The Evangelical Lutheran Church in America has forged a partnership with a major family genealogy website in which the denomination will have hundreds of reels of microfilm containing church records between 1793 to 1940 digitized.
Archives.com, a website boasting 2.1 billion historical records, announced the partnership on Tuesday. The site will be digitizing the microfilm donated by ELCA, which includes millions of records on baptisms, confirmations, marriages, and funerals. These records will later be made available at Archives.com for people to search.
Julie Hill, spokeswoman for Archives.com, told The Christian Post that the ELCA was the first religious denomination to make such a partnership with the family history site.
"Church records are often rich with genealogical information, and we feel it is important to make this information more easily and widely accessible through digitization," said Hill.
It began with Archives.com Content Acquisition Specialist Craig Bullough, who contacted an archivist in the ELCA to discuss digitizing the reels of microfilm that the denomination had put its records on. A proposal was written up and sent to key ELCA leaders, who approved the project.
"Such digitization partnerships allow treasured documents to be preserved against loss and destruction, and help promote the prominent role Christian churches have played in people's lives," said Hill.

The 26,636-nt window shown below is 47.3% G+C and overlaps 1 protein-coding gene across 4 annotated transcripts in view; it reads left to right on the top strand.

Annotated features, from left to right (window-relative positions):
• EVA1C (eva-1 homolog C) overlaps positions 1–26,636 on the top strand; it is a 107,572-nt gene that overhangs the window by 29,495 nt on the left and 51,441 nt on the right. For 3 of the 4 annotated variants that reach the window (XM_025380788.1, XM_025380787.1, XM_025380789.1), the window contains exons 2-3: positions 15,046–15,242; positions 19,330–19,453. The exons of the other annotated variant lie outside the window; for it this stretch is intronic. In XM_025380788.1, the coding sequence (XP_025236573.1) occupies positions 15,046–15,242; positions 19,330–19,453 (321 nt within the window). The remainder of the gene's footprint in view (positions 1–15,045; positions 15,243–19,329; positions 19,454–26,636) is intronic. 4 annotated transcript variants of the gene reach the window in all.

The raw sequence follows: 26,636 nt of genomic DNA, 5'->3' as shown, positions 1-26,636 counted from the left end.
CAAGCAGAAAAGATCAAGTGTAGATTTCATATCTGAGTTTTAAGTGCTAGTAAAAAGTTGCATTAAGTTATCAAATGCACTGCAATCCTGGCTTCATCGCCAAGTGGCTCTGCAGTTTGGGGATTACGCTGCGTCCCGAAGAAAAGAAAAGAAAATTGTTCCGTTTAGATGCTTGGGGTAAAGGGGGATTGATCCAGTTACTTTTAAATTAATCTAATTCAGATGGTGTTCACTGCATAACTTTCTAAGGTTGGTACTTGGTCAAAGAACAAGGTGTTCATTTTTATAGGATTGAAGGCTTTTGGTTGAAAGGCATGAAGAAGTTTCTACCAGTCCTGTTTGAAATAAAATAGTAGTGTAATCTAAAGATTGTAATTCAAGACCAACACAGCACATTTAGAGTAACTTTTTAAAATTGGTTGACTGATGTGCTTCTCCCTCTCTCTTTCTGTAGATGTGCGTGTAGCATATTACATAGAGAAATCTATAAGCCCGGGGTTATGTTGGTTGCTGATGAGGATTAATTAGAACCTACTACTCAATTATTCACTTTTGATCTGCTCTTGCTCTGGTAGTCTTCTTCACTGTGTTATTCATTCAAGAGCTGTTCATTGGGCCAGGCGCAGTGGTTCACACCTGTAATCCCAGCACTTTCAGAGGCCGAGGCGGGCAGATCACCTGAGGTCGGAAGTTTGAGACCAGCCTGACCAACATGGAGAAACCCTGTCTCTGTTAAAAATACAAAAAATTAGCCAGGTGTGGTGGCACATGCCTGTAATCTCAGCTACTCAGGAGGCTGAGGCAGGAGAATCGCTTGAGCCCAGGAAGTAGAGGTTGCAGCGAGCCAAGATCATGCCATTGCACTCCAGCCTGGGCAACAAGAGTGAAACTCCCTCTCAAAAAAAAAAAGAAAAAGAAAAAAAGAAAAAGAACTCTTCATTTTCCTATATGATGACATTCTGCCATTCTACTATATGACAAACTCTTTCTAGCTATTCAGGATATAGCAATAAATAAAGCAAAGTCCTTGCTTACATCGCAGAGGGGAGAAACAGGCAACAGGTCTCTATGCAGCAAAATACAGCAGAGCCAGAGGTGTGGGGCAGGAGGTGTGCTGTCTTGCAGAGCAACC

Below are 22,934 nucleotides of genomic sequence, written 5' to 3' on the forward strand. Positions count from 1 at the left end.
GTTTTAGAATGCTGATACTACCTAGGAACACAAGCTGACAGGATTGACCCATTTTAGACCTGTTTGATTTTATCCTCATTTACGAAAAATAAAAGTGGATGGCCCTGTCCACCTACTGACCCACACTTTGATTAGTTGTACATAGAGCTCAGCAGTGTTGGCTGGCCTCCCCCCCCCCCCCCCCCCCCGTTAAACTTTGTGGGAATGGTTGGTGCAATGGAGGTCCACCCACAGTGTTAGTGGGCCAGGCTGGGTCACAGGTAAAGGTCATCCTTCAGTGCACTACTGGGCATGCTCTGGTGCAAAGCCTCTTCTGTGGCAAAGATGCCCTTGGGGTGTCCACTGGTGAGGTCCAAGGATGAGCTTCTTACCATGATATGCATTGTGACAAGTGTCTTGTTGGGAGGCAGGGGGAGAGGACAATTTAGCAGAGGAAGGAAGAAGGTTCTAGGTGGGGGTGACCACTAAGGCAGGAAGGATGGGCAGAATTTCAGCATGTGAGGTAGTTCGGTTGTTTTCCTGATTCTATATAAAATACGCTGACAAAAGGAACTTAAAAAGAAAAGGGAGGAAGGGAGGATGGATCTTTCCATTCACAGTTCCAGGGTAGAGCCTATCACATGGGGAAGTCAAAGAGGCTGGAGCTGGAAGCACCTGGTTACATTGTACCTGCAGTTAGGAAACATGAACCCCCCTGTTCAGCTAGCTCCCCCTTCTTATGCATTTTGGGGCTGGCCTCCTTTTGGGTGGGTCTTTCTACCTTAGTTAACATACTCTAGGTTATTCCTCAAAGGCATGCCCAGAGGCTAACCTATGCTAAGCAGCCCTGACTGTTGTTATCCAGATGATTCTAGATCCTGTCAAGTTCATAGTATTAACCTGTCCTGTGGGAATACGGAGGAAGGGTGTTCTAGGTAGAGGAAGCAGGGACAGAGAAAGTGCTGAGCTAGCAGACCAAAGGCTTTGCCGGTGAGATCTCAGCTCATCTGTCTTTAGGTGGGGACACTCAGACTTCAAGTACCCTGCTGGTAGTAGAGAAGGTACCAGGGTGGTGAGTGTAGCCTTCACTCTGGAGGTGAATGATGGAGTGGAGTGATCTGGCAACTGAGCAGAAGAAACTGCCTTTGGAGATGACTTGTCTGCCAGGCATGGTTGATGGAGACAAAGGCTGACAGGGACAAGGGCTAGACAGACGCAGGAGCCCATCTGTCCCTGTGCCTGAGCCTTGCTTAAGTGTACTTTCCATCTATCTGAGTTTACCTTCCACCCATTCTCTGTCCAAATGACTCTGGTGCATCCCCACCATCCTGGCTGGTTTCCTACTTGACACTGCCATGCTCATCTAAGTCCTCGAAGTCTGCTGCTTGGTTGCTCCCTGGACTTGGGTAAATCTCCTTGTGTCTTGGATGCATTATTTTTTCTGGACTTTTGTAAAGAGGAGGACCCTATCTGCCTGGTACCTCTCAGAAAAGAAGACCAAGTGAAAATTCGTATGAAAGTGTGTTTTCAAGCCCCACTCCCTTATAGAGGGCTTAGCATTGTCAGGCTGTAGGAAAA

"We are in conversations with various other Christian groups to partner on digitization and indexing efforts in order to help safeguard and make their collections more broadly available."
Joel Thoreson, archivist for management and reference services at the Evangelical Lutheran Church Archives, looks forward to the partnership.
"We're very excited to work with Archives.com in digitizing and indexing these records. Researchers have long sought the ability to do easy searches for individuals across multiple congregations," said Thoreson in a statement.
"Currently, without knowing the exact congregation at which ancestors worshipped, finding those individuals is a slow and painstaking process."
According to the ELCA Archives website, while the large microfilm collection of the denomination focuses primarily on the American Lutheran Church, it also contains records from Swedish-American congregations as well. Given that the backgrounds of many early American Lutherans were immigrants from various parts of Europe, many of the microfilm records are handwritten in languages like Danish, German, and Norwegian.
According to Hill, the contents of the Church records should be up on the Archives.com website sometime in the fall.